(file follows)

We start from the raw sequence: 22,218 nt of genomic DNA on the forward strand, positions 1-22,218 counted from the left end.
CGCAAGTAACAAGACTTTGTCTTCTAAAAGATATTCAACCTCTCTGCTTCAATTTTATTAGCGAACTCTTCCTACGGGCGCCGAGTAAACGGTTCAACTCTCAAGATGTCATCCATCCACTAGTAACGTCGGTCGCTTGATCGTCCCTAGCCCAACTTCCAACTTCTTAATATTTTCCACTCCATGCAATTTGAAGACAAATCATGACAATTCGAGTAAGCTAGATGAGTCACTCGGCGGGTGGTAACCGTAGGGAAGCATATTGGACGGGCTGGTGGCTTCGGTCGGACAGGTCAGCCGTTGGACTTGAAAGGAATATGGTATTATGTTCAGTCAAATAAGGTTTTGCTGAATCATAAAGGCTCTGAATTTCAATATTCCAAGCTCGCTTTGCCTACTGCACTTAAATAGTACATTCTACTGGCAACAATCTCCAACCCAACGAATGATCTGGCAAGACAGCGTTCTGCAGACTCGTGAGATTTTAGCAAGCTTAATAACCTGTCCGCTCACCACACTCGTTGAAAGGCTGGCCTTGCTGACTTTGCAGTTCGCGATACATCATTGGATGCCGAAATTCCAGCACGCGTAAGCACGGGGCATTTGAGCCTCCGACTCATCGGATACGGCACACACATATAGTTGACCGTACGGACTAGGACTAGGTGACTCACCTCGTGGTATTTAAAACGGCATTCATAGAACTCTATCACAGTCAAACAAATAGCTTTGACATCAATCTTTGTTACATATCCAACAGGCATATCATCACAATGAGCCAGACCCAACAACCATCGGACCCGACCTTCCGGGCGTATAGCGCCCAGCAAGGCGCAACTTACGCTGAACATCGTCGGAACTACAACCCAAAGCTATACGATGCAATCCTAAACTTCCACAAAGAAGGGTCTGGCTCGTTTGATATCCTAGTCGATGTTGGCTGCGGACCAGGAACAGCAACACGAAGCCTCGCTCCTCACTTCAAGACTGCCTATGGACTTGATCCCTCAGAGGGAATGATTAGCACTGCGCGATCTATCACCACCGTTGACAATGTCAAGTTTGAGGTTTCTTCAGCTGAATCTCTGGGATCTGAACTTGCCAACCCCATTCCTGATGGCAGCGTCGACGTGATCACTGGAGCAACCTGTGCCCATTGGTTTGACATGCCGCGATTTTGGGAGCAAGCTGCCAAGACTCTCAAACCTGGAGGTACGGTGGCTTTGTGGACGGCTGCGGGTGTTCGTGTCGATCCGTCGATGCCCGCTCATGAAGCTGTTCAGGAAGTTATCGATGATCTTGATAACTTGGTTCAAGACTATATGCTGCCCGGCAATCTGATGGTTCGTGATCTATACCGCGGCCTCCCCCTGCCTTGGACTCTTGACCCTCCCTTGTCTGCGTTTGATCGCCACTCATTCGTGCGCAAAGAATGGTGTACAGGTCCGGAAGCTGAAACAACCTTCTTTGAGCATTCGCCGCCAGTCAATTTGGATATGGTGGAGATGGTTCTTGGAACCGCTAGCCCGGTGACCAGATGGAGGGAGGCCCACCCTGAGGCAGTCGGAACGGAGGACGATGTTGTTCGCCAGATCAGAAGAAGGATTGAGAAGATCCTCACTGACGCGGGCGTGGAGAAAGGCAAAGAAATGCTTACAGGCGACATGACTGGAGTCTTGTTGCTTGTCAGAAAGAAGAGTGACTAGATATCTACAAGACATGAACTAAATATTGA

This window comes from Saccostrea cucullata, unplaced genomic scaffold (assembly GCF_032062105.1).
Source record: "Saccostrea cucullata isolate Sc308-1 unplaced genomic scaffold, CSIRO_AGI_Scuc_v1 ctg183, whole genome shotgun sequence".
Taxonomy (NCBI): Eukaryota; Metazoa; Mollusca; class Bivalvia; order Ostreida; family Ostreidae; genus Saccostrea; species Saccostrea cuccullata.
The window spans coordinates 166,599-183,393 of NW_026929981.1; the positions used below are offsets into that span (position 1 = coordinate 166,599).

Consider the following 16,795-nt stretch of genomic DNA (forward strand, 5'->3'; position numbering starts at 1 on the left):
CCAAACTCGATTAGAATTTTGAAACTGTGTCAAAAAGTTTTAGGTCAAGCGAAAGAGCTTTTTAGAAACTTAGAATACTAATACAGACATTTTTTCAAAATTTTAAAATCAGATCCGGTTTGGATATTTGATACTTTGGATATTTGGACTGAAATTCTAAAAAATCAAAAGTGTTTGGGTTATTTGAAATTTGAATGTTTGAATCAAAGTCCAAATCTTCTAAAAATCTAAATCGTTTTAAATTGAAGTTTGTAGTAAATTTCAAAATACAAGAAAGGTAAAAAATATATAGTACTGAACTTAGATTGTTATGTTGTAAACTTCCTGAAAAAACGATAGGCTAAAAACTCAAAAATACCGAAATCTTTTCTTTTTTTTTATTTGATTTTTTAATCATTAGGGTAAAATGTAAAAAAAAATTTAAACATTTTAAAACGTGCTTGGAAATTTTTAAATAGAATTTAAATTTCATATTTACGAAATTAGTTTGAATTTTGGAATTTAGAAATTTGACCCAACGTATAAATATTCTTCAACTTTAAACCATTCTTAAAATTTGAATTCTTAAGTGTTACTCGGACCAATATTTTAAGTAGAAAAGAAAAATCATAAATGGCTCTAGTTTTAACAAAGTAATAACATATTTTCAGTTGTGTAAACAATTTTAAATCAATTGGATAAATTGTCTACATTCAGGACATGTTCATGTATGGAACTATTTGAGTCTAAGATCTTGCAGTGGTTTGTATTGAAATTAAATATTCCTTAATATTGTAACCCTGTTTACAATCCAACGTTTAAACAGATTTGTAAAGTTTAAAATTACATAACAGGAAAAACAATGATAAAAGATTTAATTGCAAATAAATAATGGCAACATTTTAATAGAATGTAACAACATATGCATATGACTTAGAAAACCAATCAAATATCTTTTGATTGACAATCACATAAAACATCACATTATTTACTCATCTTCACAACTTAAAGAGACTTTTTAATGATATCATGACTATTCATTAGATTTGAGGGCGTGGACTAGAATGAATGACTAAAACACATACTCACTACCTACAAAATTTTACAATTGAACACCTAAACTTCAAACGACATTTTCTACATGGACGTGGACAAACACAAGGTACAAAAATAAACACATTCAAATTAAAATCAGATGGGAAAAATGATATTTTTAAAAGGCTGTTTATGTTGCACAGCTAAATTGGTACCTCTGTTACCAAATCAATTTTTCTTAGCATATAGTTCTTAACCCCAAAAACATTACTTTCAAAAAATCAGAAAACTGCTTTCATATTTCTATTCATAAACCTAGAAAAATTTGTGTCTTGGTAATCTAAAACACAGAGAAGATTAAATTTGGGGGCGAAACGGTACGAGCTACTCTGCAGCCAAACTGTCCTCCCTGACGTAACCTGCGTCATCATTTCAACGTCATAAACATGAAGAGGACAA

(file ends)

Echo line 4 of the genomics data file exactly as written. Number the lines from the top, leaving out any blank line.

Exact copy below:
Source record: "Saccostrea cucullata isolate Sc308-1 unplaced genomic scaffold, CSIRO_AGI_Scuc_v1 ctg183, whole genome shotgun sequence".